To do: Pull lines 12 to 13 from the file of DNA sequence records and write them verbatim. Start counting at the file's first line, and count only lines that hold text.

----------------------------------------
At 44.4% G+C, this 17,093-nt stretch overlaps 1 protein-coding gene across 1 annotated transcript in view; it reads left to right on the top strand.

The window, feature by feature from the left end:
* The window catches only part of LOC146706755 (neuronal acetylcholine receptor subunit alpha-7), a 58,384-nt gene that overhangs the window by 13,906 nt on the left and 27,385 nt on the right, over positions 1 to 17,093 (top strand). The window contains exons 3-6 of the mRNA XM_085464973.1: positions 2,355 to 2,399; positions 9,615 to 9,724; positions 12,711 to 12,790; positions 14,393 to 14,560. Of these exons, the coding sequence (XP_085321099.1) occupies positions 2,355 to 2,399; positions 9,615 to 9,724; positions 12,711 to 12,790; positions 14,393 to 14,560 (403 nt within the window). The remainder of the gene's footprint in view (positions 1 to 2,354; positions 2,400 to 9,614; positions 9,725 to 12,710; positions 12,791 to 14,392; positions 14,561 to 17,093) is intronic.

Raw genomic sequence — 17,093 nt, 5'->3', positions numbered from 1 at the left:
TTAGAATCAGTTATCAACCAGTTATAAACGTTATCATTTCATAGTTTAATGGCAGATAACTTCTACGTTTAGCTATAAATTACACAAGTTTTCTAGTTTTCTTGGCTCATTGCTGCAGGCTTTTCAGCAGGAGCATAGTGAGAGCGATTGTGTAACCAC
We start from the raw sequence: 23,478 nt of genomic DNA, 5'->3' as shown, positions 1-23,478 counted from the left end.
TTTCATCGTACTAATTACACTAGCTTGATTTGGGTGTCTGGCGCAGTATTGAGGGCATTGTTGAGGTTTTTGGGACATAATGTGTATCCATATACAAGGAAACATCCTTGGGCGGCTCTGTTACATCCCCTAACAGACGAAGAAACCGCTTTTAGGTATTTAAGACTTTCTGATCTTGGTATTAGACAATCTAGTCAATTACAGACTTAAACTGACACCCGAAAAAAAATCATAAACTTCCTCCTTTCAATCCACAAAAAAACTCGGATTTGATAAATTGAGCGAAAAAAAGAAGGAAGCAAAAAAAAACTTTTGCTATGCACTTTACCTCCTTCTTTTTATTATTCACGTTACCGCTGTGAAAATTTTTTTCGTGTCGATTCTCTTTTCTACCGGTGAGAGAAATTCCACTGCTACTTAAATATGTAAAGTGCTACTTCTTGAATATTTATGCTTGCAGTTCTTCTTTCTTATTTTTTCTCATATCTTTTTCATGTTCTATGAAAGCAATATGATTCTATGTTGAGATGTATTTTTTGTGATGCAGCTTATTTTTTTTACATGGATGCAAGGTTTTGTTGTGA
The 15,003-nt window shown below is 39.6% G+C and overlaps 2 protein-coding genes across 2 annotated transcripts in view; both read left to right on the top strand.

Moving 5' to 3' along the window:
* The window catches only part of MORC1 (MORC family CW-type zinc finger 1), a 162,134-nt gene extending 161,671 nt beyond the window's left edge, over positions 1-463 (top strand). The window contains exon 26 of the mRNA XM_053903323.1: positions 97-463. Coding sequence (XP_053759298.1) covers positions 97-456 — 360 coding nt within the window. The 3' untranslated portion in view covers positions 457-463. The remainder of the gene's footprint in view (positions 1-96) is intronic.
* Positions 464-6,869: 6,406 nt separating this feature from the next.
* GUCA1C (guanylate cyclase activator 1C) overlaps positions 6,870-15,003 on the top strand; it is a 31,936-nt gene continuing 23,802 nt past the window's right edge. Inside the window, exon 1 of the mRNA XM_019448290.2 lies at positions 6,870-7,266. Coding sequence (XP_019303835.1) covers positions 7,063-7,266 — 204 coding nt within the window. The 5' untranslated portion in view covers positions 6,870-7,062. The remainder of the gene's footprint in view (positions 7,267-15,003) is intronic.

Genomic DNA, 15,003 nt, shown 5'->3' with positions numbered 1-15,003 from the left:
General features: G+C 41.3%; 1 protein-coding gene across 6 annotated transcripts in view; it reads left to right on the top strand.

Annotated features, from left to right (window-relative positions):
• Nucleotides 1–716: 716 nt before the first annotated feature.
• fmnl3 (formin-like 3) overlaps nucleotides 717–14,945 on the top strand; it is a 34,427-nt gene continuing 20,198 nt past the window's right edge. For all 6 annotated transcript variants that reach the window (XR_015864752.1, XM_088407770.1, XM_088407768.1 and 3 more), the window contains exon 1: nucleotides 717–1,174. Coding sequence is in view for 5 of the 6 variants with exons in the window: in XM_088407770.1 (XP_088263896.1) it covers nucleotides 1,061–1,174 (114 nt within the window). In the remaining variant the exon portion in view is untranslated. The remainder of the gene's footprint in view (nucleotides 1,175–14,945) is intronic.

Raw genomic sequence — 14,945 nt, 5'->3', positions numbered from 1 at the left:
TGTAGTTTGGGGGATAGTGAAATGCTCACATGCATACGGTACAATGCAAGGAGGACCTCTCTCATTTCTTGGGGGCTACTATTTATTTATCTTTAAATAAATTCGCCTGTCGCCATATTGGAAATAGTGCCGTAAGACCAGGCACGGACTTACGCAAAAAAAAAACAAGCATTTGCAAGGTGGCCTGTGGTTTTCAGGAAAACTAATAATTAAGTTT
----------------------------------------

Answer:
* GUCA1C (guanylate cyclase activator 1C) overlaps positions 6,870-15,003 on the top strand; it is a 31,936-nt gene continuing 23,802 nt past the window's right edge. Inside the window, exon 1 of the mRNA XM_019448290.2 lies at positions 6,870-7,266. Coding sequence (XP_019303835.1) covers positions 7,063-7,266 — 204 coding nt within the window. The 5' untranslated portion in view covers positions 6,870-7,062. The remainder of the gene's footprint in view (positions 7,267-15,003) is intronic.

Genomic DNA, 15,003 nt, shown 5'->3' with positions numbered 1-15,003 from the left: